He points out that it is only a year since the International Monetary Fund (IMF) criticised UK economic strategy and forecast 0.7% GDP growth in 2013 and 1.5% in 2014. The latest estimate for 2013 is growth is 1.9%. The IMF now forecasts growth for 2014 at 2.4% and notes the strength of the UK economy. I should note that the UK Treasury’s forecasts were little different from the IMF’s.

Why, asks King, should we take any notice of the IMF forecast, or their opinions, now when they are so unapologetic about last year’s under estimate and their supporting comments?

The fact is that any forecast should come attached to an historic record of previous forecasts and actual outcomes, preferably on a deviation from aim chart. In fact, wherever somebody offers a forecast and there is no accompanying historic deviation from aim chart, I think it a reasonable inference that they have something to hide. The critical matter is that the chart must show a stable and predictable process of forecasting. If it does then we can start to make tentative efforts at estimating accuracy and precision. If not then there is simply no rational forecast. It would be generous to characterise such attempts at foresight as guesses.

Despite the experience base, forecasting is all about understanding fundamentals. King goes on to have doubts about the depth of the UK’s recovery and, in particular, concerns about productivity. The ONS data is here. He observes that businesses are choosing to expand by hiring cheap labour and suggests macroeconomic remedies to foster productivity growth such as encouraging small and medium sized enterprises, and enhancing educational effectiveness.

It comes back to a paradox that I have discussed before. There is a well signposted path to improved productivity that seems to remain The Road Not Taken. Everyone says they do it but it is clear from King’s observations on productivity that, in the UK at least, they do not. That would be consistent with the chronically poor service endemic in several industries. Productivity and quality go hand in hand.

I wonder if there is a preference in the UK for hiring state subsidised cheap labour over the rigorous and sustained thinking required to make real productivity improvements. I have speculated elsewhere that producers may feel themselves trading in a market for lemons. The macroeconomic causes of low productivity growth are difficult for non-economists such as myself to divine.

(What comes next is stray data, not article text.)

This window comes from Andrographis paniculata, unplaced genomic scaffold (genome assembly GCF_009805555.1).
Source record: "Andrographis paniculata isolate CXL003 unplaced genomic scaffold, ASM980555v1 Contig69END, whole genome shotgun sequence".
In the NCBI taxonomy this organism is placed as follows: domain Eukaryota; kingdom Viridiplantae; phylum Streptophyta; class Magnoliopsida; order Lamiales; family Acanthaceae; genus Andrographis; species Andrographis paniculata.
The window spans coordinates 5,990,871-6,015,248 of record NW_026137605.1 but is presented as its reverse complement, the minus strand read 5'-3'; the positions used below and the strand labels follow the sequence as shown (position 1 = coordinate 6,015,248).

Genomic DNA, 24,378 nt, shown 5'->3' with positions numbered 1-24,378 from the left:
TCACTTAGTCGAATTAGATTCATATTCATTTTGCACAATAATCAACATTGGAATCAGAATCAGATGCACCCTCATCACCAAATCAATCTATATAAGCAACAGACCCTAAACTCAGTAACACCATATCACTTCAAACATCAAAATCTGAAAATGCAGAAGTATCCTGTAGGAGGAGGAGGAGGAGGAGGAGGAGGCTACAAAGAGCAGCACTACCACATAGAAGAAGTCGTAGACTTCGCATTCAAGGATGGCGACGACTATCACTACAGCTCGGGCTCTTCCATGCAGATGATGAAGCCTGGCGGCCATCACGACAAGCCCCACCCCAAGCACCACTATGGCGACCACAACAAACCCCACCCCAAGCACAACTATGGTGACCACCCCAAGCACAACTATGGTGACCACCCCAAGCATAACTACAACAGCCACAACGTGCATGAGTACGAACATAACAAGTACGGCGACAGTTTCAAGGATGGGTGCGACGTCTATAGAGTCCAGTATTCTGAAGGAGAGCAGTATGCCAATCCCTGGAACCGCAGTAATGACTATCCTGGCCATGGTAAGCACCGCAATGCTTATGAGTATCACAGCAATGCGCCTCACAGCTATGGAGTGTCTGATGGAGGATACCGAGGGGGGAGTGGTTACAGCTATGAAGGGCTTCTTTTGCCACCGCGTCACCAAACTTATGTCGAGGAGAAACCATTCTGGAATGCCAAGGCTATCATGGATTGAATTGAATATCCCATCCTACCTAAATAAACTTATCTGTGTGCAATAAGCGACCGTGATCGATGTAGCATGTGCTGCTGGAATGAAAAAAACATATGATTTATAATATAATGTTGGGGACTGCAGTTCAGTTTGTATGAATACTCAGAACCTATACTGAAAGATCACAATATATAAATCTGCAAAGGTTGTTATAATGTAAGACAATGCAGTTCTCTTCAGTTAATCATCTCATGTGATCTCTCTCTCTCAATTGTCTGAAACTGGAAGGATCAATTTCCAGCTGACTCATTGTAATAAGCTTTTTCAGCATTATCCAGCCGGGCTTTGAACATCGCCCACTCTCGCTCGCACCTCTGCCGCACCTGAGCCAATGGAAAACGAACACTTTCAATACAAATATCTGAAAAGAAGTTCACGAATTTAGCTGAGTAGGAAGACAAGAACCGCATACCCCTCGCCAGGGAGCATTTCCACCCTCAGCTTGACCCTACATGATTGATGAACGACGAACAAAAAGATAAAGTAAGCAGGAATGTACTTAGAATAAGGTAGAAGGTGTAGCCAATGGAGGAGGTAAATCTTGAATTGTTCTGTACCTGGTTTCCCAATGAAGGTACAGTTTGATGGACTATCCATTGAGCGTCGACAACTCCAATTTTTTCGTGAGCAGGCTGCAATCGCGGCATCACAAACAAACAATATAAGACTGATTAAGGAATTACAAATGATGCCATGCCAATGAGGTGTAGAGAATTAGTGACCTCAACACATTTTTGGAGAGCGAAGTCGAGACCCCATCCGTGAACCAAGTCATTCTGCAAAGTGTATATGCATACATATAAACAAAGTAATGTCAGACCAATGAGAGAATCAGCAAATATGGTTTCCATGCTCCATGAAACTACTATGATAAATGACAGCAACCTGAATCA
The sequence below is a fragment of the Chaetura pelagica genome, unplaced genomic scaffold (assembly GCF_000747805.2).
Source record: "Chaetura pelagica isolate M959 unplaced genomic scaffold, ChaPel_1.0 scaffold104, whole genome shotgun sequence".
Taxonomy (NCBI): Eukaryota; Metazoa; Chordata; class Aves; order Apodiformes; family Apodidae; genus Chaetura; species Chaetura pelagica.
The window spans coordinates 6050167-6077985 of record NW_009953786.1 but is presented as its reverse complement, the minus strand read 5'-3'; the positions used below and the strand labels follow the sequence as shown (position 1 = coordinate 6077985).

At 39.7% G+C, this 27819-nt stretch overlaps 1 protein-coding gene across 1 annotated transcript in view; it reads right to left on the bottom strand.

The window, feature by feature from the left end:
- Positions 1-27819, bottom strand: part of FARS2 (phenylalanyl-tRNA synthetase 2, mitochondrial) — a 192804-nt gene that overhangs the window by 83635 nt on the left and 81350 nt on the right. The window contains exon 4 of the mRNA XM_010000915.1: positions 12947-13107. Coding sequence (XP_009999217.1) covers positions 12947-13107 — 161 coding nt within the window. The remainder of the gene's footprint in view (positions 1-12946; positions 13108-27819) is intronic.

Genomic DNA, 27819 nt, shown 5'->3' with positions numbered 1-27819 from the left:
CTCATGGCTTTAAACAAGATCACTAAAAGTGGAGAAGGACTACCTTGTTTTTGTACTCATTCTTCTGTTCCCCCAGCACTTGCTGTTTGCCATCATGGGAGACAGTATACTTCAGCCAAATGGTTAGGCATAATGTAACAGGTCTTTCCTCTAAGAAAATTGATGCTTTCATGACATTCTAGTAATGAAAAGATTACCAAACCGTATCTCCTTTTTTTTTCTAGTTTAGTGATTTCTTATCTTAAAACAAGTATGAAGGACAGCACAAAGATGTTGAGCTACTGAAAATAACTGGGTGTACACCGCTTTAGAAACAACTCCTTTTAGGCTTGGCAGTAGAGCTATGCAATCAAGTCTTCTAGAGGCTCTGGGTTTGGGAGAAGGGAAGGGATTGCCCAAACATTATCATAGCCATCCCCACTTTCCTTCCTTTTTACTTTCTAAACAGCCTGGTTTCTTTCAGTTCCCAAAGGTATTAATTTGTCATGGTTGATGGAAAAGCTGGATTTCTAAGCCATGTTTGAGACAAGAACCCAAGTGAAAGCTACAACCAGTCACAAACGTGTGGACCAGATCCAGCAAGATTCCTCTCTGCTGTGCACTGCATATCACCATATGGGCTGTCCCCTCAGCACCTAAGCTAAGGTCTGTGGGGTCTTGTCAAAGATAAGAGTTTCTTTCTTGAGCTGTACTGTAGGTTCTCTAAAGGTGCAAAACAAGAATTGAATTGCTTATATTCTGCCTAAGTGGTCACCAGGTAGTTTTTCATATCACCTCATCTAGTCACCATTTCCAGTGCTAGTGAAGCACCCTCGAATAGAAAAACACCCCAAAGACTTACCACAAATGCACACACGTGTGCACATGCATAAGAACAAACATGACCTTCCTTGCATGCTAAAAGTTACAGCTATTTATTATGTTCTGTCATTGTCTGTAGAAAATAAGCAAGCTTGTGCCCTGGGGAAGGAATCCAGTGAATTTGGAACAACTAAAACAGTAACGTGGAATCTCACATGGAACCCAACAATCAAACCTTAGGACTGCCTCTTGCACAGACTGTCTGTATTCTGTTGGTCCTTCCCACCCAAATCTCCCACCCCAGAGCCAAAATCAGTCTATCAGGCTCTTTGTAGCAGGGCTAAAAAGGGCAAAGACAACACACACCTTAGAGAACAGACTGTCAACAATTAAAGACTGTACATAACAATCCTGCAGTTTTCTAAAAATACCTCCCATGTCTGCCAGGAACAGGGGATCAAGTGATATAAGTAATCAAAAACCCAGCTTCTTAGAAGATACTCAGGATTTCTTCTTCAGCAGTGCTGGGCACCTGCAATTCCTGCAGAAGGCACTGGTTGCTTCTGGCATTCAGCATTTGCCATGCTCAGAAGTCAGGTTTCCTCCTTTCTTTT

However, every individual company has the opportunity to take its own path and “Put its sticker on a lemon”. Governments may look to societal remedies but as an indefatigable female politician once trenchantly put it:

The individual is the true reality in life. A cosmos in himself, he does not exist for the State, nor for that abstraction called “society,” or the “nation,” which is only a collection of individuals. Man, the individual, has always been and, necessarily is the sole source and motive power of evolution and progress.

Emma Goldman
The Individual, Society and the State, 1940

Do I have to be a scientist to assess food safety?

I saw this BBC item on the web before Christmas: Why are we more scared of raw egg than reheated rice? Just after Christmas seemed like a good time to blog about food safety. Actually, the link I followed asked Are some foods more dangerous that others? A question that has a really easy answer.

However, understanding the characteristic risks of various foods and how most safely to prepare them is less simple. Risk theorist John Adams draws a distinction between readily identified inherent and obvious risks, and risks that can only be perceived with the help of science. Food risks fall into the latter category. As far as I can see, “folk wisdom” is no reliable guide here, even partially. The BBC article refers to risks from rice, pasta and salad vegetables which are not obvious. At the same time, in the UK at least, the risk from raw eggs is very small.

Ironically, raw eggs are one food that springs readily to British people’s minds when food risk is raised, largely due to the folk memory of a high profile but ill thought out declaration by a government minister in the 1980s. This is an example of what Amos Tversky and Daniel Kahneman called an availability heuristic: If you can think of it, it must be important.

Food safety is an environment where an individual is best advised to follow the advice of scientists. We commonly receive this filtered, even if only for accessibility, through government agencies. That takes us back to the issue of trust in bureaucracy on which I have blogged before.

I wonder whether governments are in the best position to provide such advice. It is food suppliers who suffer from the public’s misallocated fears. The egg fiasco of the 1980s had a catastrophic effect on UK egg sales. All food suppliers have an interest in a market characterised by a perception that the products are safe. The food industry is also likely to be in the best position to know what is best practice, to improve such practice, to know how to communicate it to their customers, to tailor it to their products and to provide the effective behavioural “nudges” that promote safe handling. Consumers are likely to be cynical about governments, “one size fits all” advice and cycles of academic meta-analysis.

I think there are also lessons here for organisations. Some risks are assessed on the basis of scientific analysis. It is important that the prestige of that origin is communicated to all staff who will be involved in working with risk. The danger for any organisation is that an individual employee might make a reassessment based on local data and their own self-serving emotional response. As I have blogged before, some individuals have particular difficulty in aligning themselves with the wider organisation.